Tag Archives: Enid Blyton

Recycled craft – little places for little things

18 Oct
Little places for little things

Little places for little things

My daughter has a lovely collection of little fairies, trinkets and other ornaments that she has been given over the years. They take pride of place on her shelves, along with a vast selection of aged Enid Blyton books and dusty cuddly toys. This means the ornaments often get knocked off the shelves and also they are within easy reach of her younger brother’s sticky little fingers. I decided she could do with somewhere special to keep these ornaments, to free up space on the shelves and keep them safe.  Being a thrifty mum, I didn’t want to spend much money on this and I turned to shoeboxes for a space-saving solution!

This is what I started with. Basically a collection of shoeboxes and cereal boxes.


I glued some of the boxes together using a hot glue gun. I also used some white masking tape to add a little more stability. The next stage looked like this.


I then used pieces of quite thick cardboard to make some dividers for the shelving. Again, I secured these with white masking tape. I also used the masking tape to make sure that there were no gaps between the shelving. When the shelving and dividers were all in place I used papier mache to cover everything. I did about 3 coats of papier mache (the children enjoyed helping with this). I started off using a traditional papier mache paste. To do this mix one part of flour with one part of warm water. When it is smooth and you have got rid of any lumps you can pour it into another four parts water.  Heat the mixture, stirring constantly until it boils and thickens. Leave it to cool before you use it. You can store this for a couple of days in an airtight container.

The children didn’t really like using the papier mache paste so I did the last two coats using a watered-down PVA mix.  This was much less messy for the children and resulted in less complaints about having sticky, gooey fingers!

without paint

Completed shelving, just waiting for the paint!

Finally, I applied three layers of paint. This was just a normal matt emulsion which came from our shed. The remains of some decorating project years ago.  I left each coat to dry thoroughly before applying the next one. I’m quite happy with the finished result. It looks a bit wibbly wobbly,  (due to the fact I didn’t have boxes of the same size) but I think this is part of it’s charm.  This custom storage basically cost me nothing… result!

Little places for little things

Little places for little things

Do you have a favourite recycled craft you can share with us? We love to see what people have made and are always looking for new ideas!


Our review of Trevella Camping and Caravan Park, Cornwall

9 Jul


We were so excited when asked to visit and review Trevella Park in Cornwall. When we checked out their website it sounded just perfect for us.  It is a Five Star Caravan and Camping Park and also has newly erected Safari Tents if you are a fashionable ‘glamper’.  There is no noisy clubhouse (been there, done that, never again!), loads of space for children to run around and they actively encourage children to enjoy all the space on the site and in the local area.

Trevella has been awarded the David Bellamy Conservation Gold Award for the last 15 years and when we arrived on site we could see why. The park is immaculately kept, whilst still allowing areas of wild grass to encourage wildlife. There are two man-made fishing lakes which have been planted as a nature reserve and look like they have been there forever! We walked around both lakes and were amazed by all the wildlife we saw.  The staff actively encourage ‘green’ travel around the area. A bus will pick you up right outside the gate and there is also a local taxi service which is very easy to book. You can recycle your waste at Trevella although I did think specific instructions for doing  this could have been given to us on arrival. We are very pro-active in doing this but I think a little more encouragement would not go amiss, for those families that may not think of doing so.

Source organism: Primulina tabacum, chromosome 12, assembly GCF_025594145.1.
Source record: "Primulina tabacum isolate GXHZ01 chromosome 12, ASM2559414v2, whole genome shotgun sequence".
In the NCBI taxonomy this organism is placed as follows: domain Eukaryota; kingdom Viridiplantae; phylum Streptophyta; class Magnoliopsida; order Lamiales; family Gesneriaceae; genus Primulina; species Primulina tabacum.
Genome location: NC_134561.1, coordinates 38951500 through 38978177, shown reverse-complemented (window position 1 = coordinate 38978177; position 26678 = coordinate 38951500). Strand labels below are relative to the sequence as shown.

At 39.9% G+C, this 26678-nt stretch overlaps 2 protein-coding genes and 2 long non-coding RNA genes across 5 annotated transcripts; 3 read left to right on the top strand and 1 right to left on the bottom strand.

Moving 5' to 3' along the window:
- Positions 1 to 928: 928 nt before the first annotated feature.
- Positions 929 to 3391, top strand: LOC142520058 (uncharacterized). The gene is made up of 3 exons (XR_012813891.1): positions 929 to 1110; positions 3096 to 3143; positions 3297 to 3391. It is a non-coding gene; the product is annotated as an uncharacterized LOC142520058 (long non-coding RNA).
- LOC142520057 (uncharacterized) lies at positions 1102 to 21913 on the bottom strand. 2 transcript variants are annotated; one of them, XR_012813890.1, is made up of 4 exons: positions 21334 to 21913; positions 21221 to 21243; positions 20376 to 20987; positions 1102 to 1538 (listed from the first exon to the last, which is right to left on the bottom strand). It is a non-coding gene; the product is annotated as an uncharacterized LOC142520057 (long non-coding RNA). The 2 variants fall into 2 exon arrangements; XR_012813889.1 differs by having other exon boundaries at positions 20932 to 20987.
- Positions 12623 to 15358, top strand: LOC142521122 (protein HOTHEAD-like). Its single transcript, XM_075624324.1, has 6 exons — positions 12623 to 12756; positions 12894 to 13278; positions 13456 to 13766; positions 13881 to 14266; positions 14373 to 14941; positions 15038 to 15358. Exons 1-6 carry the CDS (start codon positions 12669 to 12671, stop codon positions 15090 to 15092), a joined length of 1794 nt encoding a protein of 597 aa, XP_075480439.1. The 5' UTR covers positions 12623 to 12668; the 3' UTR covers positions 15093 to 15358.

During the summer season (July 26th to August 30th) they also offer Ranger Activities and Campfire Storytelling which sounds just perfect for children with a love of the outdoors. The Ranger Activities includes:

  • Spooky night-time walks to spot moths and bats
  • building animal homes and feeding stations
  • discovering underwater insects
  • exploring underground mammal burrows with tiny cameras
  • catching bugs with pit-fall traps
  • survival skills including shelter building and map reading
  • freshwater fishing for beginners

As we visited out of the summer holidays we were not able to try out the ranger activities but I know my children would have just loved to try out everything on this list! We were at Trevella for 3 nights and we tried to cram in as much as we could but there is SO much to do in this part of Cornwall.  The first thing we wanted to do was to check out the outdoor heated pool. We’ve tried a fair few supposedly heated outdoor pools only to find that they are more like jumping into a freezing cold bath. Thankfully, the pool at Trevella really is heated to a good temperature and despite it being a very cloudy day we still managed to enjoy having a good swim. Well, when I say ‘we’ I mean Daddy and the children as I had an important job of  reading the paper by the pool taking photographs.

trevella-parkNext up on our list of ‘must do’ activities was to try out the walk from Trevella down to Crantock Beach. I am from Cornwall and have visited so many beaches and coves up and down the coast and Crantock has always been one of my  favourites. At low tide the tidal river leaves a multitude of warm pools which are perfect for small children. Be warned though you should definitely not venture into the river at high tide as it is very dangerous. The walk down to Crantock takes about half an hour with small children (or a lot longer if like us, you stop to play on the robe swings that can be found along the way). It is a beautiful walk, just head to the bottom of the park and find the ‘kissing gate’ and start your walk here. Initially the walk is through farmland and then it follows the beautiful Gannal Estuary. As a lover of Enid Blyton adventures, this walk has it all. Hidden coves, secret dens, bunnies and butterflies galore.  The children absolutely loved it!